Literature Review Renewable Energy
Renewable energy is derived from natural sources like sunlight, wind, geothermal heat, rain, tides, and is unlimited (Hook 55). The 2007 Organization for Economic Co-operation and Development (OECD) report shows that 19 percent of the global energy is derived from renewable energy sources. Studies show that renewable energy is quickly taking over technologies such as electricity generation (Martinot 28). Currently, renewable energy constitutes a greater percentage of the global energy generation because wind, sunlight, geothermal heat, and water are used to generate electricity or power (International Energy Agency). Renewable energy is sufficient to meet the global energy demand if fully harnessed.
First, renewable energy can be sufficiently used in power generation for both domestic and industrial use. Secondly, renewable energy can provide sufficient energy for transport fuel as this is another sector with increasing demand for energy. Thirdly, renewable energy is a major source for heating water for domestic and industrial purposes. Energy is mostly transmitted in form of fuel, electricity and heat and these are the most important aspects of human life. Therefore, energy is a necessity for the survival of humans. “An efficient energy supply system is one which guarantees sustainability in energy production, supply and distribution” (Nilsson and Varnas 6).
Renewable sources of energy are more effective in this since it ensures that the energy source does not become extinct and therefore energy shortages are not experienced. This is mostly useful in the rural areas endowed with natural resources for energy production but which lack the capital to tap this energy. It is important for the energy supply department in any country to identify such potential areas and make investments in these projects. This will not only benefit the occupants of the region, but the country as a whole. The purpose of this literature review is to provide information concerning renewable energy in the above context. This research will utilize data from academic journals, online information reporting on renewable energies and books that discuss on the subject. Primary sources will be adequately used in order to discover the latest developments in renewable energy research.
The world focuses on further harnessing of renewable energy because of its ability to be replenished (Duchane and Brown 13). According to the International Energy Agency (IEA) 2006 report, 19 percent of the global energy is derived from renewable sources. Renewable energy sources are derived from natural processes and are constantly replenished through natural processes. These are energies harnessed from the sun, wind, water, tidal waves, biomass and geothermal sources (Martinot 28).
Electricity and heat can be generated from wind, tides, solar, biomass, hydropower, biomass, and geothermal power, all of which are replenished (Duke and Brown 13; Martinot 27). According to the OECD report published in 2007, renewable energies constitute 18 percent of the energy used in power or electricity generation. Wind power is also shown to produce a reasonable amount of electric power in places where harnessed (Guo 8). Bio-fuels are shown to be reliable in the production of transport fuel. The world always faces shortages in the oil industry and this problem can be amicably solved if ways of harnessing bio-fuels for transport are studied. Solar can be used in heating water for use at home or hotels. This provides a cheaper alternative to mechanically produced electricity (Klaassen and Riahi 815).
Martinot (26) stipulates that renewable energy markets accelerate while renewable energy policies multiply around the world. The purpose of Mariton’s (26) research is to show the importance of renewable energy in realization of environmental benefits. Mariton’s article is an analysis of literature that has been obtained from primary reports on renewable energy such as the Renewables Global Status Report. The article contributes greatly to this research by revealing the various kinds of renewable energy, their costs trends, extent of use, and their technological use in generation of power (Martinot 34). These are solar power, geothermal power, hydropower, and bio-fuel. On the other hand, Martinot (28) believes that as much as renewable energy promise sufficiency in energy and that it is solution to the cornet environmental problems, the world still lags behind in policies and documentation that concern the use of renewable energy.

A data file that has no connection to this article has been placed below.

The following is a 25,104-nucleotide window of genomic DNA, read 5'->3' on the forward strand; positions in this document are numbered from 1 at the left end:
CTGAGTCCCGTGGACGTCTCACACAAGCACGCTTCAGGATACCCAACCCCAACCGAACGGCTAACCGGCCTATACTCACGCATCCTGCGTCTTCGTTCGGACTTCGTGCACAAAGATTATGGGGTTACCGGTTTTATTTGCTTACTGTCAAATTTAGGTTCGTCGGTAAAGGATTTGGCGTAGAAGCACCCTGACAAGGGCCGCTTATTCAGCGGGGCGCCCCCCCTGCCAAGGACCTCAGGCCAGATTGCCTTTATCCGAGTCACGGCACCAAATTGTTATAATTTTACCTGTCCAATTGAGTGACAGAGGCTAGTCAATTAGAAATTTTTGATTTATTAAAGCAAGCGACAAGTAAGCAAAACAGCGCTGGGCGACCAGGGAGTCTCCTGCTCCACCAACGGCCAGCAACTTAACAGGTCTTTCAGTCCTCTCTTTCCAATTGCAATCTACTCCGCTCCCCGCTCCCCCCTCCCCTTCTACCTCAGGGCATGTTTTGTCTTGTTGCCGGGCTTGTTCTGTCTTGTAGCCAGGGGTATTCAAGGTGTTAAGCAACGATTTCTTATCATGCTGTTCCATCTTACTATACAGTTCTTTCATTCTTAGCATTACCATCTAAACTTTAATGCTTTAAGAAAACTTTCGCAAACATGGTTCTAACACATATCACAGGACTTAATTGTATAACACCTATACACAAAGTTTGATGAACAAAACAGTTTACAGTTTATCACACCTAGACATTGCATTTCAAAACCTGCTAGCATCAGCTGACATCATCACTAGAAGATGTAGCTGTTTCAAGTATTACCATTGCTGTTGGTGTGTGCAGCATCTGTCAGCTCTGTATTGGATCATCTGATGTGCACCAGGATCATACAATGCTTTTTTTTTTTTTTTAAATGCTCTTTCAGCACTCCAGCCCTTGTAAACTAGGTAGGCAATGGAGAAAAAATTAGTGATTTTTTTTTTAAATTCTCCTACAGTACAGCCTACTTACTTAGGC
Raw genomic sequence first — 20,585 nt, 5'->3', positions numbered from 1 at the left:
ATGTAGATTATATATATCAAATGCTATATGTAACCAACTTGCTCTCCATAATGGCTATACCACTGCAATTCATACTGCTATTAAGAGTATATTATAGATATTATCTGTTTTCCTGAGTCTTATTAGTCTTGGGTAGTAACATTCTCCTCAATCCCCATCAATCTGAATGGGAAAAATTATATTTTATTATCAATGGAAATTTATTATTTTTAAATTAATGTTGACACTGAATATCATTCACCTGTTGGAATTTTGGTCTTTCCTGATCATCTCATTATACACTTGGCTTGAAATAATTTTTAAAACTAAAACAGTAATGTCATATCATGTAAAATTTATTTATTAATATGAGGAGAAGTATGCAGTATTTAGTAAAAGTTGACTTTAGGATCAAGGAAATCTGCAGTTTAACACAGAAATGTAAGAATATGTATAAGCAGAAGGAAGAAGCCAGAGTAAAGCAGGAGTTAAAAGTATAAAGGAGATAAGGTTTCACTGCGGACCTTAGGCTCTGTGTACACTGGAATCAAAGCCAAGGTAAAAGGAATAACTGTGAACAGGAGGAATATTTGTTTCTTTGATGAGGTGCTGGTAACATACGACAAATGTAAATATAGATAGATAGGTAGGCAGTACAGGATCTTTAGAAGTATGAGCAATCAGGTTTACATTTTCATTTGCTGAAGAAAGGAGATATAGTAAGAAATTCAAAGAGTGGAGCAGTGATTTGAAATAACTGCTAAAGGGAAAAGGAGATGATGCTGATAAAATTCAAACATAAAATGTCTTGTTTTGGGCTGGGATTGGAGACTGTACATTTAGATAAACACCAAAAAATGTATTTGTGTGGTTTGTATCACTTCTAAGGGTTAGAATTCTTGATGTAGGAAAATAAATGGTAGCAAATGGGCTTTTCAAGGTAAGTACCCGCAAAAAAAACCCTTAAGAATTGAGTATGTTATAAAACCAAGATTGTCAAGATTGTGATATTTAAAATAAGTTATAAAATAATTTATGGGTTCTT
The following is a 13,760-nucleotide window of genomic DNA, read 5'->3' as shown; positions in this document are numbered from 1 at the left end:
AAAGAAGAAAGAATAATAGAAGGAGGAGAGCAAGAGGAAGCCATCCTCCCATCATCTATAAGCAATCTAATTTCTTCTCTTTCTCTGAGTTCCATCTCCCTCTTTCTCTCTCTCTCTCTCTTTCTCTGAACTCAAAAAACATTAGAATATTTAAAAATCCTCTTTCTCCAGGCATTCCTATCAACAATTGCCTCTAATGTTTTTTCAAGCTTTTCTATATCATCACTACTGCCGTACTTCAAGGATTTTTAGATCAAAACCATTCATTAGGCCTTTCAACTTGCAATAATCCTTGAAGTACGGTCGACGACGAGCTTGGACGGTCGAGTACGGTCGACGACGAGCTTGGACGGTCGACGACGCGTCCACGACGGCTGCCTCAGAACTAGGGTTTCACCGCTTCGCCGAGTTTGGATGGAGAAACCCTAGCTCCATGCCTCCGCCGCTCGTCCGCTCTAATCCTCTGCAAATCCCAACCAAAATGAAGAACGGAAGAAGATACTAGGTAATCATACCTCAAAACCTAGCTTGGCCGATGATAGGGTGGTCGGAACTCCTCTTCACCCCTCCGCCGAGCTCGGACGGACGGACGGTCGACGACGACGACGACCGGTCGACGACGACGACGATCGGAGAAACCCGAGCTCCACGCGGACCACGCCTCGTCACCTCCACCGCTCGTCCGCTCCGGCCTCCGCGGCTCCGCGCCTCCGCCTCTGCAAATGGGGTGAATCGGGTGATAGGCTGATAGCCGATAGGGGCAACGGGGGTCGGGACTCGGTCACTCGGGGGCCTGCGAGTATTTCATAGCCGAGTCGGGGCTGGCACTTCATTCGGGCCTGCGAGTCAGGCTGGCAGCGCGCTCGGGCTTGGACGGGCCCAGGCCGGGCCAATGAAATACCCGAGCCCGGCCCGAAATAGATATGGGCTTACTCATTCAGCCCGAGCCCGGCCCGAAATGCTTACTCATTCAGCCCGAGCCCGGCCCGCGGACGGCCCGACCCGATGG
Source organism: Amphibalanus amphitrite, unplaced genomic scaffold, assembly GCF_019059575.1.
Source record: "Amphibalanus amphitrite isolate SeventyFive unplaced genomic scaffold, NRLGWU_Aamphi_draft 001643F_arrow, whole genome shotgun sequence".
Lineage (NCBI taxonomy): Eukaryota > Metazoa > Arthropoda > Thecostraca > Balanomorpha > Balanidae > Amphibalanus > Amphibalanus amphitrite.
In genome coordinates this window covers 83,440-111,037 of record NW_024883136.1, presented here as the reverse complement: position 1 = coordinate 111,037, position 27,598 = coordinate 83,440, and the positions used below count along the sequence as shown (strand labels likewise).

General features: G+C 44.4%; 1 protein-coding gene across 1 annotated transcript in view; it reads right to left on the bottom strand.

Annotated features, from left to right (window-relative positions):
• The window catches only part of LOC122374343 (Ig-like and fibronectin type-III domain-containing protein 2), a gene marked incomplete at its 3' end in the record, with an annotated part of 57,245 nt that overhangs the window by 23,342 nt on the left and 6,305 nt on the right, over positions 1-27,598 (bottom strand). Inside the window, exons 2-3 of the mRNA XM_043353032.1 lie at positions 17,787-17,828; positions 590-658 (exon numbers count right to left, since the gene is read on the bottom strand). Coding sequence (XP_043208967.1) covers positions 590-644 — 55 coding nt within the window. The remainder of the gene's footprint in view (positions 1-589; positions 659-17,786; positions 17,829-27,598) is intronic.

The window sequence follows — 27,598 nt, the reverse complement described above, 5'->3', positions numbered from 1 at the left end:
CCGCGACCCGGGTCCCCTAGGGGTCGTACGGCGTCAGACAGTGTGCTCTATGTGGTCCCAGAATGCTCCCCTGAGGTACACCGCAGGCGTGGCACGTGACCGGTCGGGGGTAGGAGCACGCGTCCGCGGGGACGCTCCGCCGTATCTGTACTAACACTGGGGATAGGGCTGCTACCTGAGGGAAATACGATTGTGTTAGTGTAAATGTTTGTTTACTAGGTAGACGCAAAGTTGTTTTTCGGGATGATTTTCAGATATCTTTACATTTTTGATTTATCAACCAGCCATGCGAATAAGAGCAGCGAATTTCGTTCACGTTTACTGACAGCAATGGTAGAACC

From the Stockholm Environment Institute project report, the energy department plays a major role in the reduction of greenhouse gases in the atmosphere. In fact, poor energy policies that advocate the use of fossil fuels are to be blamed for these emissions. Apart from this, the energy department is also faced with the challenge of ensuring a consistent energy supply in an environment that is facing the risk of oil extinction. This report goes further to explain the increasing dependency on external energy in Europe. Statistics obtained from this research indicates that this has risen by more than twenty-two percent in the last ten years increasing the level of imports by ten percent, from 44 to 54 percent (Nilsson and Varnas 10). This trend is expected to move even higher if nothing is done to come up with the local energy generation systems, which should focus more on the eco-friendly renewable resources.
Ramachandra, et al. (207) agrees that energy plays a vital role in the human society. The demand for energy is increasing at both domestic and industrial levels. The purpose of the article is to explain the design and implementation of decision support system (DSS) that the authors believe would be of assistance in estimating the potentiality of solar energy as per the climatic zones in the world regions. The rationale behind the study by Ramachandra, et al. (208) is that there is an increasing demand for energy use yet the depleting fossil fuel energy is not sufficient to meet this rising demand. The authors therefore stipulate that there is much potential in one of the renewable energy sources-solar energy-and thus there should be increased ways in which it can be tapped and used. The study is also similar to that of Martinot (26) and Hook (54-56) through pointing out that the use of renewable energy will aid in sustaining the environment. The problem of global warming because of carbon emission is a major issue in the global political agenda.